Organelle intercommunication represents a wide area of interest. Over the last few decades, increasing evidence has highlighted the importance of organelle contact sites in many biological processes including Ca2+ signaling, lipid biosynthesis, apoptosis, and autophagy but also their involvement in pathological conditions. ER-mitochondria tethering is one of the most investigated inter-organelle communications and it is differently modulated in response to several cellular conditions including, but not limited to, starvation, Endoplasmic Reticulum (ER) stress, and mitochondrial shape modifications. Despite many studies aiming to understand their functions and how they are perturbed under different conditions, approaches to assess organelle proximity are still limited. Indeed, better visualization and characterization of contact sites remain a fascinating challenge. The aim of this review is to summarize strengths and weaknesses of the available methods to detect and quantify contact sites, with a main focus on ER-mitochondria tethering.
    Keywords:  ER–mitochondria tethering; SPLICS; organelle contact sites; split-GFP
  31. EMBO Rep. 2020 Nov 05. 21(11): e51652
    Aman Y, Cao S, Fang EF.
      Mitochondrial homeostasis is necessary for the maintenance of cellular function and neuronal survival. Mitochondrial quality is tightly regulated by mitophagy, in which defective/superfluous mitochondria are degraded and recycled. Here, Hara et al demonstrate that induction of mitophagy via iron depletion suppresses the development of hepatocellular carcinoma (HCC). This work suggests turning up mitophagy as a potential therapeutic strategy against liver cancer.
  32. Mol Genet Metab. 2020 Oct 13. pii: S1096-7192(20)30205-5. [Epub ahead of print]
    Tort F, Barredo E, Parthasarathy R, Ugarteburu O, Ferrer-Cortès X, García-Villoria J, Gort L, González-Quintana A, Martín MA, Fernández-Vizarra E, Zeviani M, Ribes A.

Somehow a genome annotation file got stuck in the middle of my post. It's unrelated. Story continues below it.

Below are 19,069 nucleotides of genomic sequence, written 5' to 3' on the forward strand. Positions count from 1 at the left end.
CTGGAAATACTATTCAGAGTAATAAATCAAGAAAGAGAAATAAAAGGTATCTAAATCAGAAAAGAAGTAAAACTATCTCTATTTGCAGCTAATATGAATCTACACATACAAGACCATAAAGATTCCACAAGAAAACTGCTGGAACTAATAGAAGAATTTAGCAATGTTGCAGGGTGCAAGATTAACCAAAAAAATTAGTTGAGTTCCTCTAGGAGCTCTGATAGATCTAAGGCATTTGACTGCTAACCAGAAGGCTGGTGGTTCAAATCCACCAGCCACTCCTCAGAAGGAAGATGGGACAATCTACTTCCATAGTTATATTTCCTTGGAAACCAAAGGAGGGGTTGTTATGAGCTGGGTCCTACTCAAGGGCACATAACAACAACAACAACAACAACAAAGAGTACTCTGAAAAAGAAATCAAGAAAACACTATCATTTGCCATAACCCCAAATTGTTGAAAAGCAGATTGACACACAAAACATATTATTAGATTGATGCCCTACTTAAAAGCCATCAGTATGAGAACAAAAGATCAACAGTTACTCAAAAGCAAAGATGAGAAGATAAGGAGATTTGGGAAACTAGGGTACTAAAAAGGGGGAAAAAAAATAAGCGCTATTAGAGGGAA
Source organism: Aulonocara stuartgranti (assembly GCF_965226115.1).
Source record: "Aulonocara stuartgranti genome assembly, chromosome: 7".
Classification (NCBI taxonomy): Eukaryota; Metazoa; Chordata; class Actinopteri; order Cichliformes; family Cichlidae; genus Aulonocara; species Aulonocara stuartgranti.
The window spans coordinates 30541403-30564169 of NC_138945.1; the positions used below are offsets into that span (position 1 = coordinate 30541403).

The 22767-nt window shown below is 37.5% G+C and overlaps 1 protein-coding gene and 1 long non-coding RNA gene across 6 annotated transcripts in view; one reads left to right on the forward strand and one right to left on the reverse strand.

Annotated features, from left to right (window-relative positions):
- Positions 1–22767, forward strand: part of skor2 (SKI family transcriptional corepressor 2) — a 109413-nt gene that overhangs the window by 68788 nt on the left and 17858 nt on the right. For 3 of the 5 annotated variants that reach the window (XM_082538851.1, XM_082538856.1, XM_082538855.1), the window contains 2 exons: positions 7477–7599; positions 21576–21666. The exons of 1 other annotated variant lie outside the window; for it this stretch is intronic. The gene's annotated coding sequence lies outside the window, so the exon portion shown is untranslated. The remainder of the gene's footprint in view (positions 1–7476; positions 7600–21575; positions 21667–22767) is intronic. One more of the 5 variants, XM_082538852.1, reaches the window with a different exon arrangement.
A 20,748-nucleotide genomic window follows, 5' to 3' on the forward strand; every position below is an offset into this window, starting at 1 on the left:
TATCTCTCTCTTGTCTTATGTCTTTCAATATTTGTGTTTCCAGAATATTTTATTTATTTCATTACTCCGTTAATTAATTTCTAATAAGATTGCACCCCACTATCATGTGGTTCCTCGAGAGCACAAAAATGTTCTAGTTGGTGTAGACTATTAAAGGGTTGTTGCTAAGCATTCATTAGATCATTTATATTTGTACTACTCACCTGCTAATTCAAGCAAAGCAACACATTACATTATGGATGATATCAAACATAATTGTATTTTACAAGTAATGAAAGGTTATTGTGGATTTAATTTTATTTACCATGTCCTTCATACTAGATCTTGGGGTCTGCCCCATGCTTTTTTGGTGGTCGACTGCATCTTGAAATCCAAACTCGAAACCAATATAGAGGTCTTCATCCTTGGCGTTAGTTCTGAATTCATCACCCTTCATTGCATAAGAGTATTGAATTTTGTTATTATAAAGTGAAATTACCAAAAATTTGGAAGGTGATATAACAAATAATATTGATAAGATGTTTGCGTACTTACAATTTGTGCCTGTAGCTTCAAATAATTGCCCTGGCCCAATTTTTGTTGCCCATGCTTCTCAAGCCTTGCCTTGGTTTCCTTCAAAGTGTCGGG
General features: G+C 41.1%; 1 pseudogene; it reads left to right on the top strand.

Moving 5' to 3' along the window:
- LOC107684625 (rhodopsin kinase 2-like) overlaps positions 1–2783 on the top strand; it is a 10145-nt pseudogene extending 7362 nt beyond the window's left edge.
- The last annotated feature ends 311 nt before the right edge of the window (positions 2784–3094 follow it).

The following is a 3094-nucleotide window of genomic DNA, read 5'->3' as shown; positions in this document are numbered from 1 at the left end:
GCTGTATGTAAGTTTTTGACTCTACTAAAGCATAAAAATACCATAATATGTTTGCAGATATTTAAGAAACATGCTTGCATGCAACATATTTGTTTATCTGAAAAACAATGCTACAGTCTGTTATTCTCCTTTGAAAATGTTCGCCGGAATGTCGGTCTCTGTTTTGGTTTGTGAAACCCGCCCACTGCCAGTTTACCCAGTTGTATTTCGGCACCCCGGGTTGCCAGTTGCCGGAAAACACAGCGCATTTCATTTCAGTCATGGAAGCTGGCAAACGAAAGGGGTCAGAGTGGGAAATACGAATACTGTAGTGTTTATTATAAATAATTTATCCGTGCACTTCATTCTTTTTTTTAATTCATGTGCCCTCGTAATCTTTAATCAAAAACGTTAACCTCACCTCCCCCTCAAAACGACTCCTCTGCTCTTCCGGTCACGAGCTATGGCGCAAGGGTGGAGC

Isolated complex I (CI) deficiency is the most common cause of oxidative phosphorylation (OXPHOS) dysfunction. Whole-exome sequencing identified biallelic mutations in NDUFA8 (c.[293G > T]; [293G > T], encoding for an accessory subunit of CI, in two siblings with a favorable clinical evolution. The individuals reported here are practically asymptomatic, with the exception of slight failure to thrive and some language difficulties at the age of 6 and 9 years, respectively. These observations are remarkable since the vast majority of patients with CI deficiency, including the only NDUFA8 patient reported so far, showed an extremely poor clinical outcome. Western blot studies demonstrated that NDUFA8 protein was strongly reduced in the patients' fibroblasts and muscle extracts. In addition, there was a marked and specific decrease in the steady-state levels of CI subunits. BN-PAGE demonstrated an isolated defect in the assembly and the activity of CI with impaired supercomplexes formation and abnormal accumulation of CI subassemblies. Confocal microscopy analysis in fibroblasts showed rounder mitochondria and diminished branching degree of the mitochondrial network. Functional complementation studies demonstrated disease-causality for the identified mutation as lentiviral transduction with wild-type NDUFA8 cDNA restored the steady-state levels of CI subunits and completely recovered the deficient enzymatic activity in immortalized mutant fibroblasts. In summary, we provide additional evidence of the involvement of NDUFA8 as a mitochondrial disease-causing gene associated with altered mitochondrial morphology, CI deficiency, impaired supercomplexes formation, and very mild progression of the disease.